This issue also reports a preterm baby with Pierre Robin sequence who presented for glossopexy. An Ambu® laryngeal mask airway could be placed in this baby and anaesthesia with muscle relaxation could be provided. Because a small FOB (2.2 mm OD) was not available, a soft-tipped urological guide wire was passed retrograde via a 22G spinal needle cricotracheotomy which emerged smoothly through the proximal end of the SAD. The guide wire was threaded through the Murphy's eye of a 2.5 mm ID endotracheal tube to decrease the chance of dislodgement. While the endotracheal tube was being railroaded over the guide wire, nasal oxygenation was continued to prevent hypoxaemia. The authors do not mention whether the baby desaturated at any point. The use of the cricotracheal membrane in this case is justified as it provides a few additional millimetres of length for manoeuvring when advancing the endotracheal tube and removing the guide wire than if the cricothyroid membrane is punctured. It also results in less trauma to the vocal cords. It would be important however to confirm this with a follow-up of this child to know the long-term complications of the procedure. While the use of muscle relaxants is questionable, the likelihood of the guide wire passing freely past relaxed vocal cords is higher than if the vocal cords were moving or apposed. As emphasised by airway algorithms laid down by difficult airway societies across the globe,, the importance of oxygenation at all times during the process of securing the airway was honoured throughout the process of retrograde intubation by the authors.
Videolaryngoscopy certainly is a boon and should be made available when economically feasible. A prospective cohort analysis of airway management complications in children with difficult airways suggests that limiting the number of direct laryngoscopy attempts and quickly transitioning to an indirect technique when direct laryngoscopy fails enhances patient safety.
Mundotiya et al. describe the problems faced when anaesthetising a 20-month-old child with developmental dysplasia of the hip which turned out to be a very difficult intubation needing multiple attempts. In these situations when a Grade 3b view is obtained, it helps to mould the distal end of the endotracheal tube into a J-shape with the help of a stylet, or intubate over a bougie or a tube exchanger. The importance of having a paediatric tube exchanger available in all operating rooms cannot be emphasised enough. Informing the family is also crucial, as was evident in this case. The child required a second procedure where intubation was difficult again.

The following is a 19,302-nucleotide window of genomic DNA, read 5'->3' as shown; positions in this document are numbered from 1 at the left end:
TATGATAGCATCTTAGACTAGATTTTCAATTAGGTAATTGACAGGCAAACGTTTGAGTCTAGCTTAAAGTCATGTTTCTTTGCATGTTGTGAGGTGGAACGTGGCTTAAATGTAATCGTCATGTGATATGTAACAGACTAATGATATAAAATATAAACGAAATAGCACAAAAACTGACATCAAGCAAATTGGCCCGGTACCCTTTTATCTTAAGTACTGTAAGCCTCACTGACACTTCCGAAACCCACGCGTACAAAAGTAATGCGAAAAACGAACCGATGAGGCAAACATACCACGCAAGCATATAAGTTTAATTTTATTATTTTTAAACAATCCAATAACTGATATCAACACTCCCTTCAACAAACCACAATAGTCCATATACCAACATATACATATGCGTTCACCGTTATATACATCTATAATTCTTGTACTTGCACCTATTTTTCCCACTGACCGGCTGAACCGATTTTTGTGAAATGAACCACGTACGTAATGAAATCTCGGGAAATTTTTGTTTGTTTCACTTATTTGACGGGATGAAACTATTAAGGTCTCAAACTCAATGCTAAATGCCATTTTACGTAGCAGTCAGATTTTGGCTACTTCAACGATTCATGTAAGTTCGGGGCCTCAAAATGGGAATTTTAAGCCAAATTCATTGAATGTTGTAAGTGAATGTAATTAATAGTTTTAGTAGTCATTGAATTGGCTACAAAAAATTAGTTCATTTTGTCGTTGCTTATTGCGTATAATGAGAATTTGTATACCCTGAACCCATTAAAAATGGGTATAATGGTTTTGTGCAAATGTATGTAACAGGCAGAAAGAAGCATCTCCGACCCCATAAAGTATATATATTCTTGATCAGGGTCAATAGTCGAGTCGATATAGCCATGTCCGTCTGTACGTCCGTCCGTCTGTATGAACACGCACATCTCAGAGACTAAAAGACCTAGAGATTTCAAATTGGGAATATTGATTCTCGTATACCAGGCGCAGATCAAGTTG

The report of a 3-year-old with severe degree of post-burn contracture neck is a nightmare, fortunately infrequently encountered nowadays due to progress in burns care. The authors were unable to pass an FOB via the nose as the nares were narrowed. This case illustrates that it is difficult to obtain a view of the larynx when there is acute neck flexion especially when the FOB is passed via the mouth. Fortunately, the child could be anaesthetised via a facemask and following videolaryngoscopy, the endotracheal tube was passed over a bougie. This report stresses the importance not only of thinking of all possible airway management strategies but also of having equipment and experienced personnel at hand to release the burn contracture prior to intubation.
Institutions, and individual anaesthesiologists, would do well to assemble a 'Difficult airway cart' to manage airway contingencies. These should be located in an identified central location and the contents should be regularly checked by a designated individual. Human factors can well impact clinical performance, especially during airway emergencies. Standardisation of equipment and protocols and regular training of all end users will go a long way in ensuring safe management of the difficult airway.
It needs to be stressed that the paediatric difficult airway should only be managed by experienced personnel as the margin of error is very slim. Multiple attempts using the same technique are to be avoided. A well-thought-out strategy and a simple step-wise approach, with a change in technique or management as indicated, goes a long way in improving outcomes. Anaesthesiologists have a responsibility to be familiar with airway algorithms, keep themselves updated and make pragmatic modifications with the available resources. When it comes to difficult intubations, it is not just enough for one to have several tricks up one's sleeve. One also needs to familiarise oneself with various approaches and be able to use them wisely when required.